I recently stumbled upon an article from January 2018 in World Magazine. The article by Sophia Lee describes a rather unique Buddhist temple a couple hours south of Tokyo. Part of the temple is filled with small statues called mizuko-jizo. Each one, in a sense, represents a child that died before it was born. This does include miscarriages and infanticide, but a large number of them are dedicated to those who died by abortion. All of this comes together as a cemetery for the unborn.
Along with the statue is a memorial service for the unborn called mizuko-koyo. Reportedly the temple, despite placing over 50,000 of these statues in the grounds since World War II, still receives requests for the services 20 times a day. Why so many? Lee states, “Parents from all over the region travel to Hasedera, hoping that a mizuko kuyo would help alleviate their guilt, grief, and regret over their babies’ deaths.” She also discusses how there wasn’t a great deal of demand for this until abortion became more common. This caught my attention, given how much it contrasts with what we observe in the American culture when it comes to abortion. I thought it might be interesting to draw a few comparisons and contrasts on this topic.
1. No Debate in Japan
Here in America the topic of abortion never really cools off. The fire of debate has been going for over 50 years now. You might see the conversation temporarily quiet down, but that’s typically not because we’ve come to a conclusion so much as we realize we’re not going to. No, the debate rages on between pro-life and pro-choice advocates. Pro-life advocates will contend that the unborn are human beings and deserving of human rights, thus making killing them morally wrong. Pro-choice advocates will either contend that the unborn are not human yet, or if they are they are not persons deserving of value, or that the mother’s autonomy outweighs any rights the child may have. In Japan, however, there is a bit more of a consensus. The Japanese make no argument against the humanity of the unborn, but still keep abortion legal. They “accept abortion as an unfortunate necessity—and those who have an abortion seek for some way, any way, to assuage their guilt, pain, and fears about having willfully extinguished a life.”
They do not attempt to get rid of abortion, but they also do not try to sugarcoat it or redefine terms to make it easier.
2. Cultural Acceptance of Shame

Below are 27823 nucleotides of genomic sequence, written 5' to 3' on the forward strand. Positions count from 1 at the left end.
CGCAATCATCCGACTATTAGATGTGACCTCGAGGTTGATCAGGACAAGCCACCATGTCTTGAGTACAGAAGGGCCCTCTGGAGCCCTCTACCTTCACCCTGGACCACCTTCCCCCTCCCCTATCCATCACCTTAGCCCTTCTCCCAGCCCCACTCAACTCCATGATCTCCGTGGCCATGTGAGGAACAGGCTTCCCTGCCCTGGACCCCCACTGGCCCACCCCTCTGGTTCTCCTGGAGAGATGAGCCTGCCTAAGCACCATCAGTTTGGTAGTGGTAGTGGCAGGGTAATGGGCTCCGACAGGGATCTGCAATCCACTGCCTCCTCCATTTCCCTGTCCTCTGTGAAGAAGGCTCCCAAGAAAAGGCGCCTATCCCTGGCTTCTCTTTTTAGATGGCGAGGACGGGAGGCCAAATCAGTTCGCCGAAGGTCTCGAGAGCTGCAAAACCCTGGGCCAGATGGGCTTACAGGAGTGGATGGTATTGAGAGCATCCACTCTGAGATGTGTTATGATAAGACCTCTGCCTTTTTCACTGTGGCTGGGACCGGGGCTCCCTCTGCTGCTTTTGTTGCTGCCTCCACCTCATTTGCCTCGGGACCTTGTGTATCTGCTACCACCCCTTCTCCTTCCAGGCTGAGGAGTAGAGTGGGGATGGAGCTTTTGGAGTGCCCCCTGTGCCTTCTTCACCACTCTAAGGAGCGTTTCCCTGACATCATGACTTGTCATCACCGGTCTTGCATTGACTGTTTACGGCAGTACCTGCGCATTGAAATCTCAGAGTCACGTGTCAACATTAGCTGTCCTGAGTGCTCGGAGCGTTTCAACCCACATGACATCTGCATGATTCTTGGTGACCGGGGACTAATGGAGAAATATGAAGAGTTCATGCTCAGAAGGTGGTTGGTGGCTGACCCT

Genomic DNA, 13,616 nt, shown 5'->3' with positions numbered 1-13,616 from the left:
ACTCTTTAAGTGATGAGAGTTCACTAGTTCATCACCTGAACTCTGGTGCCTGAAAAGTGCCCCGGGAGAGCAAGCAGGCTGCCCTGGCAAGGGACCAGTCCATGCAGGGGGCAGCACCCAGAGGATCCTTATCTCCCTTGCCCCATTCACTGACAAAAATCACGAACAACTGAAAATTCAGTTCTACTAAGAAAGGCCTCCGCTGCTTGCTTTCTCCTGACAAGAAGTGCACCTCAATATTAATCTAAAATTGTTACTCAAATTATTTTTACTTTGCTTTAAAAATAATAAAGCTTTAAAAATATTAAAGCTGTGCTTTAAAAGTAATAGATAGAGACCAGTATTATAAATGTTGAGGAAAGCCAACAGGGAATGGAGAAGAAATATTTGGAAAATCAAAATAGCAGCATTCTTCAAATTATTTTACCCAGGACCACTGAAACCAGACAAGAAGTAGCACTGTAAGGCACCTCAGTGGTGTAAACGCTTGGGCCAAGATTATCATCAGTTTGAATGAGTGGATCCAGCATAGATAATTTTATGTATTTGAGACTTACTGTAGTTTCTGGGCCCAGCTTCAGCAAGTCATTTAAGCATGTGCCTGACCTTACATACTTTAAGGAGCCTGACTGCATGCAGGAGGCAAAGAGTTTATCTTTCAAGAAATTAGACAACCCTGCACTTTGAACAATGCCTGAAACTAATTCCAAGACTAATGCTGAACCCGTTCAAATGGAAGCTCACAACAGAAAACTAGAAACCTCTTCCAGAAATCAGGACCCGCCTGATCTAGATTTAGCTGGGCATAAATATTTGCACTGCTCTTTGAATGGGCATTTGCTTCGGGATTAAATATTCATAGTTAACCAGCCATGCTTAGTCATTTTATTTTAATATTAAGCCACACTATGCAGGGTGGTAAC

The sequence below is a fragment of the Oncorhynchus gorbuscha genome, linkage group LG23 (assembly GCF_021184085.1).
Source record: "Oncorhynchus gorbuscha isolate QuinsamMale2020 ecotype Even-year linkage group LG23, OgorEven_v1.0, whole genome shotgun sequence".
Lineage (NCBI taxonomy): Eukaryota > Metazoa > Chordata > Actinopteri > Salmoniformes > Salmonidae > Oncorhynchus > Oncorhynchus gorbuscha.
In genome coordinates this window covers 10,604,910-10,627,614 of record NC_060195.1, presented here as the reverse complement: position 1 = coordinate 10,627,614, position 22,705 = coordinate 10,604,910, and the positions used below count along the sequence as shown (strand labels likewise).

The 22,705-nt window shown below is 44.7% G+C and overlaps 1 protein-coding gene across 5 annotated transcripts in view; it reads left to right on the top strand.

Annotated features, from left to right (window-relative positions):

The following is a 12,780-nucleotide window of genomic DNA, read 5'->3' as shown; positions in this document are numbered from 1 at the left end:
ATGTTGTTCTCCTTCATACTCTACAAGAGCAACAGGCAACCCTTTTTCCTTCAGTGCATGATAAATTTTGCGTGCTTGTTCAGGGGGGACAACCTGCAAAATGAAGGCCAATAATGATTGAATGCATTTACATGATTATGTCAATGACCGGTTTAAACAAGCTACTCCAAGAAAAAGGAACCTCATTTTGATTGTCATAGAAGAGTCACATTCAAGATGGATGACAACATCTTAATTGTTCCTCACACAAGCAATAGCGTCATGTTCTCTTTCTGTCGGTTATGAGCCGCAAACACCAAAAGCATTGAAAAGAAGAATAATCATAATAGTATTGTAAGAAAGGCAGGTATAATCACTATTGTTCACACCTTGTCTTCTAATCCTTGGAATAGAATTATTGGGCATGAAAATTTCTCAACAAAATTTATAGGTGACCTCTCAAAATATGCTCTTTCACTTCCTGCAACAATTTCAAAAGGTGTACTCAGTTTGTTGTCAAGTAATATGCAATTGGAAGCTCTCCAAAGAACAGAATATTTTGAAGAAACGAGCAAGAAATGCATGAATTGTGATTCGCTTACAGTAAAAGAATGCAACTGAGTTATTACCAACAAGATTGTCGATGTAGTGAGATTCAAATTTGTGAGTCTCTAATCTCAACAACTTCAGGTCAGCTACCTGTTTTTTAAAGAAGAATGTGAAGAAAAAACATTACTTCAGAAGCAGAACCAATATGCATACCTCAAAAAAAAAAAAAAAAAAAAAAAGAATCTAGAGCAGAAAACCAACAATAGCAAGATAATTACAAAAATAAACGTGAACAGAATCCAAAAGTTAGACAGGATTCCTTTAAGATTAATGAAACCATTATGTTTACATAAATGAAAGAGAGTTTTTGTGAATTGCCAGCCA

What stood out to me most in all of this is the role of shame in our societies. American culture has been going through a backlash against shame for a number of decades. Ideas of moral relativism and post-modernism have influenced a lot of people into this idea that shame is bad, regardless of whether you’ve done something wrong. The solution our society came up with was not to stop doing shameful things but to declare nothing shameful, and everything acceptable. Well, everything accept shame.
Whether you think that’s right or not, clearly the Japanese people do not see it that way. Culturally, they seem more comfortable with shame as a part of their society. You can do wrong things, and not necessarily face legal consequences, but that doesn’t mean you’re innocent. I found this a fascinating notion, because I think that’s at the heart of what we are seeing here. Western culture sees thousands of abortions every day, leaving many with feelings of guilt and shame. Our culture’s solution has been to redefine life and turn abortion into something magical, positive, and completely devoid of wrongdoing.
3. Turning to Religion
The final thing I took away from this is where they go for help. If the Japanese society is going to keep abortion, but not make any attempt to resolve that shame issue, that still leaves many people to deal with it themselves. They can’t just take comfort in thinking they did nothing wrong, if both they and everyone around them believes they did. So where do they turn? Seemingly to religion in an ancient Buddhist temple and tradition. Lee writes, “They can’t go to their families for help, since many harbor deep resentment against the boyfriend, husband, or mother who pressured them into having an abortion; they can’t go to their friends, since abortion isn’t appropriate to discuss.” But does that help them? I found the words of Greg Koukl especially apt when addressing this question. He often states when talking at secular universities, “Maybe guilt is just a cultural construction. I guess that’s possible. But there’s another possibility. Maybe you feel guilty…because you are guilty. The answer to guilt is not denial. The answer to guilt is forgiveness. And this is where Jesus comes in.”
As much harm shame can do to a person mentally, we cannot live in denial. But neither is the solution mizuko-koyo. As Paul writes, “In him we have Redemption through his blood, the forgiveness of sins, in accordance with the riches of God’s grace.” (Ephesians 1:7)
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